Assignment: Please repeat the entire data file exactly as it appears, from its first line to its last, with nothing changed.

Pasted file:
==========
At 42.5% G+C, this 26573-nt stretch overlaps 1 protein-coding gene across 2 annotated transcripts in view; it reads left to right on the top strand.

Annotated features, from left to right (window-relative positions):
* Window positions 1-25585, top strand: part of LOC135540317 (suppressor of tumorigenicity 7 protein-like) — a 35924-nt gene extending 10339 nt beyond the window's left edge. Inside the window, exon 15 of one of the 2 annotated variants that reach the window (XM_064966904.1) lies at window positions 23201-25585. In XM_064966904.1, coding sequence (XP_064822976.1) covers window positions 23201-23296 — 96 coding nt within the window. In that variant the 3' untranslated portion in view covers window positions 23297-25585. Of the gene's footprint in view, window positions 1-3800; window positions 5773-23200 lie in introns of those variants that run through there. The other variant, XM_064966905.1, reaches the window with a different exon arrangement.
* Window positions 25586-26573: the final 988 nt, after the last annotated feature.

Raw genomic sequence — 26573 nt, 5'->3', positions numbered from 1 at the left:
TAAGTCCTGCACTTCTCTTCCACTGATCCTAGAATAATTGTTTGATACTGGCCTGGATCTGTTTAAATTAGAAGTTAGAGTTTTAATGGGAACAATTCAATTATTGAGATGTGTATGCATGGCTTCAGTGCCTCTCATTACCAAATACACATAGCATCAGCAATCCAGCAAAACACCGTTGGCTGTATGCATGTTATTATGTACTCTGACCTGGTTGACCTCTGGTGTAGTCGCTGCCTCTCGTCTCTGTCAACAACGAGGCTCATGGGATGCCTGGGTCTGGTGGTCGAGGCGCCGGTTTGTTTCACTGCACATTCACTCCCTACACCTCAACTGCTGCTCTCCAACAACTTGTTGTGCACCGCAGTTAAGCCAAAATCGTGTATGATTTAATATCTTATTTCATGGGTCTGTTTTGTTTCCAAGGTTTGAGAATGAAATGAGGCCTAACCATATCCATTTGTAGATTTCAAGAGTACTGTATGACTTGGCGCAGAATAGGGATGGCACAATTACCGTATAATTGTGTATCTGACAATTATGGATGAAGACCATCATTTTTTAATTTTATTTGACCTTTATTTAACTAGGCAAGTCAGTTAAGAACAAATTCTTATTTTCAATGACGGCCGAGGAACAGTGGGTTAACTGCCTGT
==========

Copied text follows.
At 42.5% G+C, this 26573-nt stretch overlaps 1 protein-coding gene across 2 annotated transcripts in view; it reads left to right on the top strand.

Annotated features, from left to right (window-relative positions):
* Window positions 1-25585, top strand: part of LOC135540317 (suppressor of tumorigenicity 7 protein-like) — a 35924-nt gene extending 10339 nt beyond the window's left edge. Inside the window, exon 15 of one of the 2 annotated variants that reach the window (XM_064966904.1) lies at window positions 23201-25585. In XM_064966904.1, coding sequence (XP_064822976.1) covers window positions 23201-23296 — 96 coding nt within the window. In that variant the 3' untranslated portion in view covers window positions 23297-25585. Of the gene's footprint in view, window positions 1-3800; window positions 5773-23200 lie in introns of those variants that run through there. The other variant, XM_064966905.1, reaches the window with a different exon arrangement.
* Window positions 25586-26573: the final 988 nt, after the last annotated feature.

Raw genomic sequence — 26573 nt, 5'->3', positions numbered from 1 at the left:
TAAGTCCTGCACTTCTCTTCCACTGATCCTAGAATAATTGTTTGATACTGGCCTGGATCTGTTTAAATTAGAAGTTAGAGTTTTAATGGGAACAATTCAATTATTGAGATGTGTATGCATGGCTTCAGTGCCTCTCATTACCAAATACACATAGCATCAGCAATCCAGCAAAACACCGTTGGCTGTATGCATGTTATTATGTACTCTGACCTGGTTGACCTCTGGTGTAGTCGCTGCCTCTCGTCTCTGTCAACAACGAGGCTCATGGGATGCCTGGGTCTGGTGGTCGAGGCGCCGGTTTGTTTCACTGCACATTCACTCCCTACACCTCAACTGCTGCTCTCCAACAACTTGTTGTGCACCGCAGTTAAGCCAAAATCGTGTATGATTTAATATCTTATTTCATGGGTCTGTTTTGTTTCCAAGGTTTGAGAATGAAATGAGGCCTAACCATATCCATTTGTAGATTTCAAGAGTACTGTATGACTTGGCGCAGAATAGGGATGGCACAATTACCGTATAATTGTGTATCTGACAATTATGGATGAAGACCATCATTTTTTAATTTTATTTGACCTTTATTTAACTAGGCAAGTCAGTTAAGAACAAATTCTTATTTTCAATGACGGCCGAGGAACAGTGGGTTAACTGCCTGT